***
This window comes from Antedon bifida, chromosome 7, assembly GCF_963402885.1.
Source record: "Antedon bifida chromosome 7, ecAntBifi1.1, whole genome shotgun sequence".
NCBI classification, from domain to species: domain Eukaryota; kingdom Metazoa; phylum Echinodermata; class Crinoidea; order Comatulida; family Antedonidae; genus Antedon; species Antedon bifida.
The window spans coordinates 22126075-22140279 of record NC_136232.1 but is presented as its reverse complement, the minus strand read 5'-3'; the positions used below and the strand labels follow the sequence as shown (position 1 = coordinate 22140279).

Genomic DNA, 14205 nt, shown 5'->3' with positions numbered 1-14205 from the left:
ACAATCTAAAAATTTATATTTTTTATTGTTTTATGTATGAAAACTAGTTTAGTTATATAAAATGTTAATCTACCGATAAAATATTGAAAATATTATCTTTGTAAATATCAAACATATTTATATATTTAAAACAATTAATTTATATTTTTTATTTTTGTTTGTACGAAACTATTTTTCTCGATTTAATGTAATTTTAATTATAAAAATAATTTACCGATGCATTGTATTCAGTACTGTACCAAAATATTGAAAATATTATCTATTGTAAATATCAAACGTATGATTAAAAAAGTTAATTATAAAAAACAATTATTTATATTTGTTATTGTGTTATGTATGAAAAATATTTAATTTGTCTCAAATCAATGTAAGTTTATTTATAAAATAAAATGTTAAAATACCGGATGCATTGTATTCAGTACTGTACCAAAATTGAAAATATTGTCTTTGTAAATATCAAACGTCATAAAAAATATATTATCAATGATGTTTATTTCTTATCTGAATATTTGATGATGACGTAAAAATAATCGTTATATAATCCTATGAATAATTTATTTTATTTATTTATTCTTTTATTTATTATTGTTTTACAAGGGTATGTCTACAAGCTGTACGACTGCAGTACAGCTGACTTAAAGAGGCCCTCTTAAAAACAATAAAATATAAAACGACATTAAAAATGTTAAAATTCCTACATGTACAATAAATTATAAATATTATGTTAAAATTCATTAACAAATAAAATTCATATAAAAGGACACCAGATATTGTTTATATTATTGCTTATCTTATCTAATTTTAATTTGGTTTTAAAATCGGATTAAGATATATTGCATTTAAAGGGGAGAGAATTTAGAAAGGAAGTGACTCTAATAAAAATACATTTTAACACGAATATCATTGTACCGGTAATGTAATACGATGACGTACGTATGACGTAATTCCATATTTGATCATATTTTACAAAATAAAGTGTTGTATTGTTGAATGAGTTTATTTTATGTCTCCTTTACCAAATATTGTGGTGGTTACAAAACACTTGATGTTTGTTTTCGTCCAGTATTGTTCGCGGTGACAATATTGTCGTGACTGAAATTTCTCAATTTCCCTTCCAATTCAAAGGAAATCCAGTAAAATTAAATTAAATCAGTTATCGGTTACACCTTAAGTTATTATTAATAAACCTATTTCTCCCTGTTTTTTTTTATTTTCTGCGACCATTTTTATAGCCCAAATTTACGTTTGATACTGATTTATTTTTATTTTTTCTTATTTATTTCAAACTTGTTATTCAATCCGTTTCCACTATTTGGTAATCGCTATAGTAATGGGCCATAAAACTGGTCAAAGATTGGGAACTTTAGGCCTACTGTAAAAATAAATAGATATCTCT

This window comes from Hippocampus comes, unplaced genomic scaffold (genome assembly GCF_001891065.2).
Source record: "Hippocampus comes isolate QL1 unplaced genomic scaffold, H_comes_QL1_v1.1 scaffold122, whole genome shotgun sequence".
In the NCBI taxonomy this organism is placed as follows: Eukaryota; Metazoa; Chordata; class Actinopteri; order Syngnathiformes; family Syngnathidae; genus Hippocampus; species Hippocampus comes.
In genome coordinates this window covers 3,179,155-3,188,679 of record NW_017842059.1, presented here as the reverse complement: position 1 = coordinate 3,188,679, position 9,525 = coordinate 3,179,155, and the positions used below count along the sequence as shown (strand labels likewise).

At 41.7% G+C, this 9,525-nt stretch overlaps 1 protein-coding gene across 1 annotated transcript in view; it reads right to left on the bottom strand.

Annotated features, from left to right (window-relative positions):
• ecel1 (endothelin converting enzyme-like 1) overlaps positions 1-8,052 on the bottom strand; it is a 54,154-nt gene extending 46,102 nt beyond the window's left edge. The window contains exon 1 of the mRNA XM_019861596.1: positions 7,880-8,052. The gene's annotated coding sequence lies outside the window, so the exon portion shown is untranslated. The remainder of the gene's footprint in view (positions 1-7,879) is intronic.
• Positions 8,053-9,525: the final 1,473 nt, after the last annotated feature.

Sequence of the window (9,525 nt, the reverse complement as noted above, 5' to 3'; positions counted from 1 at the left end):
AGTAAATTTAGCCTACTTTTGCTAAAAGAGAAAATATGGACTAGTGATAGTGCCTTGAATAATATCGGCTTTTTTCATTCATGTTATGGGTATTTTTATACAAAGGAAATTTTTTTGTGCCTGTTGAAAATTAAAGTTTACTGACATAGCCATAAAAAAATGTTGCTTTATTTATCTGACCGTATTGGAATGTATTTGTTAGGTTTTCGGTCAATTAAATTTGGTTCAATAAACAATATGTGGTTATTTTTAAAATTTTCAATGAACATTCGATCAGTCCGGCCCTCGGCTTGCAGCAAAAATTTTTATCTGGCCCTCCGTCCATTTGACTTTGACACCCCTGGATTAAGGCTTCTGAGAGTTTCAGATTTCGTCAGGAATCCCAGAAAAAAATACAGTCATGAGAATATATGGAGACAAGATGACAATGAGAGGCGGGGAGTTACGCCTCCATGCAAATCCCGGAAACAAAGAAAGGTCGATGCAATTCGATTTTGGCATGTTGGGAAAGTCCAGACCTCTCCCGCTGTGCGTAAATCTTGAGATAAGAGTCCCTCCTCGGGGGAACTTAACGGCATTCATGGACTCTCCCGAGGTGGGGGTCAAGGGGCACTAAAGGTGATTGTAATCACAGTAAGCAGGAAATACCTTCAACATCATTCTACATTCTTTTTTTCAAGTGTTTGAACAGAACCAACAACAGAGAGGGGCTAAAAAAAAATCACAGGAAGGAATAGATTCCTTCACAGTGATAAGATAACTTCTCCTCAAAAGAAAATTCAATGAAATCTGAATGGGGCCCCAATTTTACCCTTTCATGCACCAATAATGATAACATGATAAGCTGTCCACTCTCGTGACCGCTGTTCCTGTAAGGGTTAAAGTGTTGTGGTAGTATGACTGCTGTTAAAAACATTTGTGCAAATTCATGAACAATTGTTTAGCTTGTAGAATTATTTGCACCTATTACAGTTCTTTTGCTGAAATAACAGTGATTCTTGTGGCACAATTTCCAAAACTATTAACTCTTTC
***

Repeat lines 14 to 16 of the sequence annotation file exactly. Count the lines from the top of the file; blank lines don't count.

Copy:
• Positions 8,053-9,525: the final 1,473 nt, after the last annotated feature.

Sequence of the window (9,525 nt, the reverse complement as noted above, 5' to 3'; positions counted from 1 at the left end):
AGTAAATTTAGCCTACTTTTGCTAAAAGAGAAAATATGGACTAGTGATAGTGCCTTGAATAATATCGGCTTTTTTCATTCATGTTATGGGTATTTTTATACAAAGGAAATTTTTTTGTGCCTGTTGAAAATTAAAGTTTACTGACATAGCCATAAAAAAATGTTGCTTTATTTATCTGACCGTATTGGAATGTATTTGTTAGGTTTTCGGTCAATTAAATTTGGTTCAATAAACAATATGTGGTTATTTTTAAAATTTTCAATGAACATTCGATCAGTCCGGCCCTCGGCTTGCAGCAAAAATTTTTATCTGGCCCTCCGTCCATTTGACTTTGACACCCCTGGATTAAGGCTTCTGAGAGTTTCAGATTTCGTCAGGAATCCCAGAAAAAAATACAGTCATGAGAATATATGGAGACAAGATGACAATGAGAGGCGGGGAGTTACGCCTCCATGCAAATCCCGGAAACAAAGAAAGGTCGATGCAATTCGATTTTGGCATGTTGGGAAAGTCCAGACCTCTCCCGCTGTGCGTAAATCTTGAGATAAGAGTCCCTCCTCGGGGGAACTTAACGGCATTCATGGACTCTCCCGAGGTGGGGGTCAAGGGGCACTAAAGGTGATTGTAATCACAGTAAGCAGGAAATACCTTCAACATCATTCTACATTCTTTTTTTCAAGTGTTTGAACAGAACCAACAACAGAGAGGGGCTAAAAAAAAATCACAGGAAGGAATAGATTCCTTCACAGTGATAAGATAACTTCTCCTCAAAAGAAAATTCAATGAAATCTGAATGGGGCCCCAATTTTACCCTTTCATGCACCAATAATGATAACATGATAAGCTGTCCACTCTCGTGACCGCTGTTCCTGTAAGGGTTAAAGTGTTGTGGTAGTATGACTGCTGTTAAAAACATTTGTGCAAATTCATGAACAATTGTTTAGCTTGTAGAATTATTTGCACCTATTACAGTTCTTTTGCTGAAATAACAGTGATTCTTGTGGCACAATTTCCAAAACTATTAACTCTTTC